It is a truth universally acknowledged that the third year of law school is a joke. By that point, most students have jobs lined up and are merely coasting until summer, when the nightmare that is the bar exam rears its ugly head. Personally, I have found this last year of school to be both pleasant and frustrating in equal parts. Certainly having a lot of free time on one's hands can be enjoyable - time to read for pleasure, to take long walks, to sleep in late - but it is coupled with the sense that one is merely treading water - idling rather than jumping in to the next phase of life and work. Naturally impatient, I find this irksome at times and have to remind myself to savor the small, lovely things that come with an excess of free time.
Over the past few weeks, we've had a number of small dinner parties. Our apartment is still woefully unfurnished, which leaves us to
steal borrow the armchairs in our lobby whenever we have guests over, but it has been such fun to do a bit of entertaining. The recipe I have today is something we've made for guests twice in the last month - a pork chile verde that Daniel found and then tweaked to fit our needs. It was something of a treat for me to sit back and act as sous chef, drinking a glass of wine while Daniel methodically chopped piles of chiles and tomatillos and trimmed several pounds of pork butt. All I had to do was throw together some guacamole and fix the arroz verde once our guests arrived. Apparently I'm getting used to this whole relaxing thing after all.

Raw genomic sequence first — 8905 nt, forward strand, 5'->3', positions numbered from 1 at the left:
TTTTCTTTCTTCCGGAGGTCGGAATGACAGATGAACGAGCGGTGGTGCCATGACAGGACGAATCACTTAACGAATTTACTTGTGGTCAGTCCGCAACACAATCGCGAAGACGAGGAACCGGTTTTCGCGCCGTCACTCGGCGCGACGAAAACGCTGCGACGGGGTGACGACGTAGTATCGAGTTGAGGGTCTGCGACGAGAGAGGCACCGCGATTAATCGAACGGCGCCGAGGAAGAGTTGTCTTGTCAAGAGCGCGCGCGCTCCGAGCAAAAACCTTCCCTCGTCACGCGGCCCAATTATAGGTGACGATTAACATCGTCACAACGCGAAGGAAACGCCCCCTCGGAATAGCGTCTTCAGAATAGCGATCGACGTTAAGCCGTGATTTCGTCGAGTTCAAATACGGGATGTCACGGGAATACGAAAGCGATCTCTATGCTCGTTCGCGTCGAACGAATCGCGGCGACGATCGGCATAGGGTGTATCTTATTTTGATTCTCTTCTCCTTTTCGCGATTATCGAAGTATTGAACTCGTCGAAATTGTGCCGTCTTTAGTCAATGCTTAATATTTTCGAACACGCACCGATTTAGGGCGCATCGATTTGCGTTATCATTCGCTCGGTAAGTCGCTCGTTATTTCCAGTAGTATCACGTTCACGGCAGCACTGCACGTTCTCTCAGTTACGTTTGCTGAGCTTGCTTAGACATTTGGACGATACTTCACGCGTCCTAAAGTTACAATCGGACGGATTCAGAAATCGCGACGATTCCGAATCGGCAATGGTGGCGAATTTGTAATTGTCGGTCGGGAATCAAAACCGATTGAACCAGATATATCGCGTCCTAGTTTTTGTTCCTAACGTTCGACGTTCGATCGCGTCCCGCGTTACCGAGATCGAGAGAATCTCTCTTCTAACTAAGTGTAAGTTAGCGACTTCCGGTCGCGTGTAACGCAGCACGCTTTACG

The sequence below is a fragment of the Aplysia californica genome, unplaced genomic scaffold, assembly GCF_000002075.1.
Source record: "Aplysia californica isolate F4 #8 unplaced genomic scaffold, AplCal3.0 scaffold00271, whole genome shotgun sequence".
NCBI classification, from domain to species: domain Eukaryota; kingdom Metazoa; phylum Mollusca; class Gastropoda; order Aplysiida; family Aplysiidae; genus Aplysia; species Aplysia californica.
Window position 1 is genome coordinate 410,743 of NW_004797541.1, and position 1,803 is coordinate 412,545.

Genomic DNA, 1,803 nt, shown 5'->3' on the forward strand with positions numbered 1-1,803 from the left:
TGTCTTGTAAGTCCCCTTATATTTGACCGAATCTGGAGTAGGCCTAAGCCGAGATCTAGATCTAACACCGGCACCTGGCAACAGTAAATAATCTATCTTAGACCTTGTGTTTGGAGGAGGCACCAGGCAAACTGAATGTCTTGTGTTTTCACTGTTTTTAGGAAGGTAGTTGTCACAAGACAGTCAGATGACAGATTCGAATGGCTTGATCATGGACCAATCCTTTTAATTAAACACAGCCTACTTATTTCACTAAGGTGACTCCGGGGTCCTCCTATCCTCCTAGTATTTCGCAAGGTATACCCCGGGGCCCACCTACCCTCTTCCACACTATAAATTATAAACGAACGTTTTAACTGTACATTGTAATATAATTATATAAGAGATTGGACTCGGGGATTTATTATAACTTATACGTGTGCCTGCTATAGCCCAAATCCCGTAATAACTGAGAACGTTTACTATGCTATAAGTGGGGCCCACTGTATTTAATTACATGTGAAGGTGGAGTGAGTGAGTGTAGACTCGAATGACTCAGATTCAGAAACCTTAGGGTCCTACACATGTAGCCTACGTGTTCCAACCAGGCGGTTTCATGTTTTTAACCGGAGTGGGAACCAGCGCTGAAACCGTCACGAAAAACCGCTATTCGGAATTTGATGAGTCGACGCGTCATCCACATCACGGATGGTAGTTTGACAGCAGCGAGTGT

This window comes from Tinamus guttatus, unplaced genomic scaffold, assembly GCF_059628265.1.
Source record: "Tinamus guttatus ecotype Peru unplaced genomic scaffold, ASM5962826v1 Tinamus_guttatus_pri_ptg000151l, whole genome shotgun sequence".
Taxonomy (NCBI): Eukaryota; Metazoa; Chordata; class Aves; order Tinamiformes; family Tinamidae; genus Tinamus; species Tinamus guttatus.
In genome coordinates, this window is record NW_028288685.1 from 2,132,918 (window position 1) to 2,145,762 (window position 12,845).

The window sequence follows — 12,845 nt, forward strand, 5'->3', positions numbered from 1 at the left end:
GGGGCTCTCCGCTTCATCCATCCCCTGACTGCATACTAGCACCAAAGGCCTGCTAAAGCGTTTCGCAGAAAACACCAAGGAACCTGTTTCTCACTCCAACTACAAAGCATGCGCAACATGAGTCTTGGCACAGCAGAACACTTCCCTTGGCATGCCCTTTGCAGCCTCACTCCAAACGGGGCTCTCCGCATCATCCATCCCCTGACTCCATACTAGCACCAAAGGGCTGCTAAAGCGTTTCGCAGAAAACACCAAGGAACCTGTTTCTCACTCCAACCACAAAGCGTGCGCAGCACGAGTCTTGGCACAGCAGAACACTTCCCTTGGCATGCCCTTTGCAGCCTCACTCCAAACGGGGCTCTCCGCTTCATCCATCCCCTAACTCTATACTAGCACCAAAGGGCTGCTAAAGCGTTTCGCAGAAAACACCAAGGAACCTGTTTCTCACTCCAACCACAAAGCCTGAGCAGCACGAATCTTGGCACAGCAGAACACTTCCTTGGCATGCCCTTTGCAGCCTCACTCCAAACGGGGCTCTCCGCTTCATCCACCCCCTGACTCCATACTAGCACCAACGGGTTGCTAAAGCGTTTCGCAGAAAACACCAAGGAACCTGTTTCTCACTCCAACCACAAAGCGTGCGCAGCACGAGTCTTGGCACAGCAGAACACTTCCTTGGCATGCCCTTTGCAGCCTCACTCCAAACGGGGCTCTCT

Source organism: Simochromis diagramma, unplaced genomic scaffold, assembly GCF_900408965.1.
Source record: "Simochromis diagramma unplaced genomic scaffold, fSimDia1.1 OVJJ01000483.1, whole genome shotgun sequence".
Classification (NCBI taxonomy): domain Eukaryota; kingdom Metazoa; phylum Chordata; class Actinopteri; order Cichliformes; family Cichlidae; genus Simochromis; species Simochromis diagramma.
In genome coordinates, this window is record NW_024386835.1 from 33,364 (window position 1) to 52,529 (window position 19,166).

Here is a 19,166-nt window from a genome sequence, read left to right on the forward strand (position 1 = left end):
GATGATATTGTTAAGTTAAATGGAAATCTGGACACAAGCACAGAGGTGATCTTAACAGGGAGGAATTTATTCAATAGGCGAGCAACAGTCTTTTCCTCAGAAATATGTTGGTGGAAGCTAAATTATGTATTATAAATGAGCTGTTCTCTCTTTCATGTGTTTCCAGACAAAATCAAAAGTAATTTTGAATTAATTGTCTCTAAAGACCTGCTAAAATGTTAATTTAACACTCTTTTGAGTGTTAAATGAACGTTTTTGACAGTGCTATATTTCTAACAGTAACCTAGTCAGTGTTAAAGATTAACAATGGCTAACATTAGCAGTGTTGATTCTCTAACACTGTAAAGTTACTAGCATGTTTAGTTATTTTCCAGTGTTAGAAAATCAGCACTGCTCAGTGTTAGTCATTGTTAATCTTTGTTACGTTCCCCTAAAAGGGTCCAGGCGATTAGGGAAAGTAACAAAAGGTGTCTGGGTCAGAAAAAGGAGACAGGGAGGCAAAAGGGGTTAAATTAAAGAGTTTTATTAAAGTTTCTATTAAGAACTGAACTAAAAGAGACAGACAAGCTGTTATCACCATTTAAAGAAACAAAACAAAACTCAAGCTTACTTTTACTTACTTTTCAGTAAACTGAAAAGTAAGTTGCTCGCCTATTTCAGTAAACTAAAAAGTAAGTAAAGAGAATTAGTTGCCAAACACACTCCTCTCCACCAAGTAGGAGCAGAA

This is a great meal for guests because, in addition to being delicious, all of the work can be done in advance, leaving you free to drink margaritas and gobble down blue corn chips with your friends rather than furiously rushing around the kitchen at the last minute. I'm so glad Daniel added it to our collective cooking arsenal.
- 2lbs pork butt cut into 1-inch cubes and trimmed of fat
- 2 yellow onions, chopped
- 2 anaheim chiles
- 6 tomatillos, husks removed and rinsed
- 1 jalapeno
- 2 tbsp garlic, minced
- 1/4 cup white wine
- 1/8 cup white vinegar
- 1/2 cup chicken stock
- 1 tbsp dried oregano
- 1 tbsp cumin
- 1/2 tbsp salt
- 1/2 tbsp ground black pepper
Heat the one tablespoon vegetable oil in medium dutch oven over medium heat, adding the peppers, onion and garlic. Cook until translucent then remove from heat. Place in a bowl to the side and wipe out the inside of the dutch oven.
Char the tomatillos on an open flame on the stovetop until the skin begins to blacken. Remove from heat, place in a bowl and cover with plastic wrap, letting them stand for 20 minutes. Chop roughly and set aside.
Add two tablespoons of vegetable oil to the dutch oven and heat over high heat. Brown the meat, roughly 5 minutes on each side in batches then set aside. Deglaze the pan with the white wine and vinegar, allowing it to reduce for a couple of minutes, then add the onion and pepper mixture, the tomatillos and the pork back to the dutch oven. Add chicken stock, oregano, cumin, and salt and pepper and mix thoroughly. Let simmer one hour.
Serve with tortillas, black beans, rice, pico de gallo, roasted red peppers, and sour cream.
- 1 2/3 cups chicken broth
- 2 fresh poblano chiles, seeded and chopped
- 12 sprigs cilantro
- 1 tbsp vegetable oil
- 1 cup medium-grain rice
- 1 small white onion, diced
- 5 garlic cloves, peeled and minced
Put the chicken broth and chiles in a medium saucepan, bring to a boil, then partially cover and simmer over medium-low heat for 10-12 minutes, until chiles are soft. Add the cilantro to the pot and then, using an immersion blender, process until smooth [alternatively, you could pour the mixture into a food processor]. Strain through a mesh strainer, using a spatula to press as much of the liquid through as possible.
Wipe the saucepan clean, add the oil and heat over medium. Add the rice, onion and garlic and cook for about 6 minutes until onion is softened. Add the warm chile liquid to the rice, stirring the mixture together, then cover and cook over medium-low heat for 15 minutes. Then turn off the heat and let stand for 5-10 minutes to complete the cooking.